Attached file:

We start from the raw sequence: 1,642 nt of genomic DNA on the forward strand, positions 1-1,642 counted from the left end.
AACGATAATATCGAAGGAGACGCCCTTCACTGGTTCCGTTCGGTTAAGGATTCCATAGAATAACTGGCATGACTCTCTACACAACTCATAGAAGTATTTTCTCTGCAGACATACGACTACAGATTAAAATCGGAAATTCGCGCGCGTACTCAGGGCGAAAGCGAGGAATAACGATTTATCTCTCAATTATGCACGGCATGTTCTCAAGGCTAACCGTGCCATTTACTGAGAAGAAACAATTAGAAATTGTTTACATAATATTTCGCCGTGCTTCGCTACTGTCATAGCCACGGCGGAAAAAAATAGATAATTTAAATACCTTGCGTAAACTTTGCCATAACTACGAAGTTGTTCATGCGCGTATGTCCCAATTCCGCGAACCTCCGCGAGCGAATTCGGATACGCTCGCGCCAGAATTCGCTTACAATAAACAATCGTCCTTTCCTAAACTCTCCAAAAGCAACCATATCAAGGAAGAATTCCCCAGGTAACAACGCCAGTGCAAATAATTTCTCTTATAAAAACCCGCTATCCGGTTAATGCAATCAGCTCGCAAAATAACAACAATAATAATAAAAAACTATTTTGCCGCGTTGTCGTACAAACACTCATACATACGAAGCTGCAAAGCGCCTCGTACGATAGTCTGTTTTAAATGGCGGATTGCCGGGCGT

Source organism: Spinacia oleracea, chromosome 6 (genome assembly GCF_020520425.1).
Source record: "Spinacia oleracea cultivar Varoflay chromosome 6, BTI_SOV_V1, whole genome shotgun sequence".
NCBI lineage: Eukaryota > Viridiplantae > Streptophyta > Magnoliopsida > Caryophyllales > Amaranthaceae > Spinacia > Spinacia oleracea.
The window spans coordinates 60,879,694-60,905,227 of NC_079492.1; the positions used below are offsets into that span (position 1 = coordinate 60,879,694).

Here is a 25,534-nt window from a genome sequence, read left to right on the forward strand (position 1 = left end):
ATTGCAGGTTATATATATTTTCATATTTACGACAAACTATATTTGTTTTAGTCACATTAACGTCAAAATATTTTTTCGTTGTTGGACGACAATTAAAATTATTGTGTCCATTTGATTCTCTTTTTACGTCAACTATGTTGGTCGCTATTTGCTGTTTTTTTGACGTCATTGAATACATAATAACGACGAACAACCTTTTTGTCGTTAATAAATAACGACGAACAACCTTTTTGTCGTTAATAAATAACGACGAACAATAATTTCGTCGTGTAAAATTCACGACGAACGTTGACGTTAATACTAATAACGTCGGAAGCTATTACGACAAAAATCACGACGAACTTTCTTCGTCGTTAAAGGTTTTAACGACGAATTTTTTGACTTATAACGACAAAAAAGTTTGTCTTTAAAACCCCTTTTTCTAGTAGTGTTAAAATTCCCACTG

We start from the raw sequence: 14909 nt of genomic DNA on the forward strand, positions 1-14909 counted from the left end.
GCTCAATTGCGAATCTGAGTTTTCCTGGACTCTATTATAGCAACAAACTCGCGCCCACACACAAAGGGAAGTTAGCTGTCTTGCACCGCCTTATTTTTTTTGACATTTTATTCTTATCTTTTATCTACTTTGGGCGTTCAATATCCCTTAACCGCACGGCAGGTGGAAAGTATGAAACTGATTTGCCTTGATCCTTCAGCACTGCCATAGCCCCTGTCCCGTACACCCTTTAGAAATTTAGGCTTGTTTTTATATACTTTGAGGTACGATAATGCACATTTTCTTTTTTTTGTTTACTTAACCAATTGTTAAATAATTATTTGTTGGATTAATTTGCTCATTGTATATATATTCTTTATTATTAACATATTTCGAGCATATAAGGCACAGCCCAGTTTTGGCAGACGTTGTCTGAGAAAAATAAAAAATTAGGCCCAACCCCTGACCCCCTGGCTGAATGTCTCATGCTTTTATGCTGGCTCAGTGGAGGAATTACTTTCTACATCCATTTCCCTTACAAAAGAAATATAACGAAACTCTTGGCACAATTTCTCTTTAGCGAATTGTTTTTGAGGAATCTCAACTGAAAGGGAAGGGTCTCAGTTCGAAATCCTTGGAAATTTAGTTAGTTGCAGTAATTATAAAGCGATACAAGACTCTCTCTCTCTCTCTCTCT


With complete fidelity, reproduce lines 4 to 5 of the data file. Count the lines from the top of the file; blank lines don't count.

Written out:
Source record: "Spinacia oleracea cultivar Varoflay chromosome 6, BTI_SOV_V1, whole genome shotgun sequence".
NCBI lineage: Eukaryota > Viridiplantae > Streptophyta > Magnoliopsida > Caryophyllales > Amaranthaceae > Spinacia > Spinacia oleracea.